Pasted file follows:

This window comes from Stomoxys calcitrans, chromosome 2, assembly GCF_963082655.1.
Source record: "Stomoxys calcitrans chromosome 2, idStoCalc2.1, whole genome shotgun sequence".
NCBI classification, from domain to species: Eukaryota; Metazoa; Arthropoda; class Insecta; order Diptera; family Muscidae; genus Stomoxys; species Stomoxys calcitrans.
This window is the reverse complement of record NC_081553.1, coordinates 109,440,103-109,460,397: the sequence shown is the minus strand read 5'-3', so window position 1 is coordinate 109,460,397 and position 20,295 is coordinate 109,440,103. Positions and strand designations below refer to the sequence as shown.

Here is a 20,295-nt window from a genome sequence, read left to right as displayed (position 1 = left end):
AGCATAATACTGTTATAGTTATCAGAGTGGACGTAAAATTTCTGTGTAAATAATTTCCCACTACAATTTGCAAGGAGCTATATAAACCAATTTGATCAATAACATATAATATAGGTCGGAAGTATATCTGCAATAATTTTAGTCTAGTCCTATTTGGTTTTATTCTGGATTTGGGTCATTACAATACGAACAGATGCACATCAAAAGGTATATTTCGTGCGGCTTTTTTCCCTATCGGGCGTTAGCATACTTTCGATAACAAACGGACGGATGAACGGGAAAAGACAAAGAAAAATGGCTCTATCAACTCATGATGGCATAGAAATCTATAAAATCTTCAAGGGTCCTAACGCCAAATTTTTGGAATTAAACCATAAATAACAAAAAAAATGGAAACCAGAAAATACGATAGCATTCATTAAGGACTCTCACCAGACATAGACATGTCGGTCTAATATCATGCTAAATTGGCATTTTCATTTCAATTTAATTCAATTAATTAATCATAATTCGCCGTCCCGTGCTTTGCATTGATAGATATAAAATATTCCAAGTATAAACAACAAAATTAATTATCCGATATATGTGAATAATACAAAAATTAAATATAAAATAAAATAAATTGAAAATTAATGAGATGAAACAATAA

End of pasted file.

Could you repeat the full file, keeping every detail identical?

This window comes from Stomoxys calcitrans, chromosome 2, assembly GCF_963082655.1.
Source record: "Stomoxys calcitrans chromosome 2, idStoCalc2.1, whole genome shotgun sequence".
NCBI classification, from domain to species: Eukaryota; Metazoa; Arthropoda; class Insecta; order Diptera; family Muscidae; genus Stomoxys; species Stomoxys calcitrans.
This window is the reverse complement of record NC_081553.1, coordinates 109,440,103-109,460,397: the sequence shown is the minus strand read 5'-3', so window position 1 is coordinate 109,460,397 and position 20,295 is coordinate 109,440,103. Positions and strand designations below refer to the sequence as shown.

Here is a 20,295-nt window from a genome sequence, read left to right as displayed (position 1 = left end):
AGCATAATACTGTTATAGTTATCAGAGTGGACGTAAAATTTCTGTGTAAATAATTTCCCACTACAATTTGCAAGGAGCTATATAAACCAATTTGATCAATAACATATAATATAGGTCGGAAGTATATCTGCAATAATTTTAGTCTAGTCCTATTTGGTTTTATTCTGGATTTGGGTCATTACAATACGAACAGATGCACATCAAAAGGTATATTTCGTGCGGCTTTTTTCCCTATCGGGCGTTAGCATACTTTCGATAACAAACGGACGGATGAACGGGAAAAGACAAAGAAAAATGGCTCTATCAACTCATGATGGCATAGAAATCTATAAAATCTTCAAGGGTCCTAACGCCAAATTTTTGGAATTAAACCATAAATAACAAAAAAAATGGAAACCAGAAAATACGATAGCATTCATTAAGGACTCTCACCAGACATAGACATGTCGGTCTAATATCATGCTAAATTGGCATTTTCATTTCAATTTAATTCAATTAATTAATCATAATTCGCCGTCCCGTGCTTTGCATTGATAGATATAAAATATTCCAAGTATAAACAACAAAATTAATTATCCGATATATGTGAATAATACAAAAATTAAATATAAAATAAAATAAATTGAAAATTAATGAGATGAAACAATAA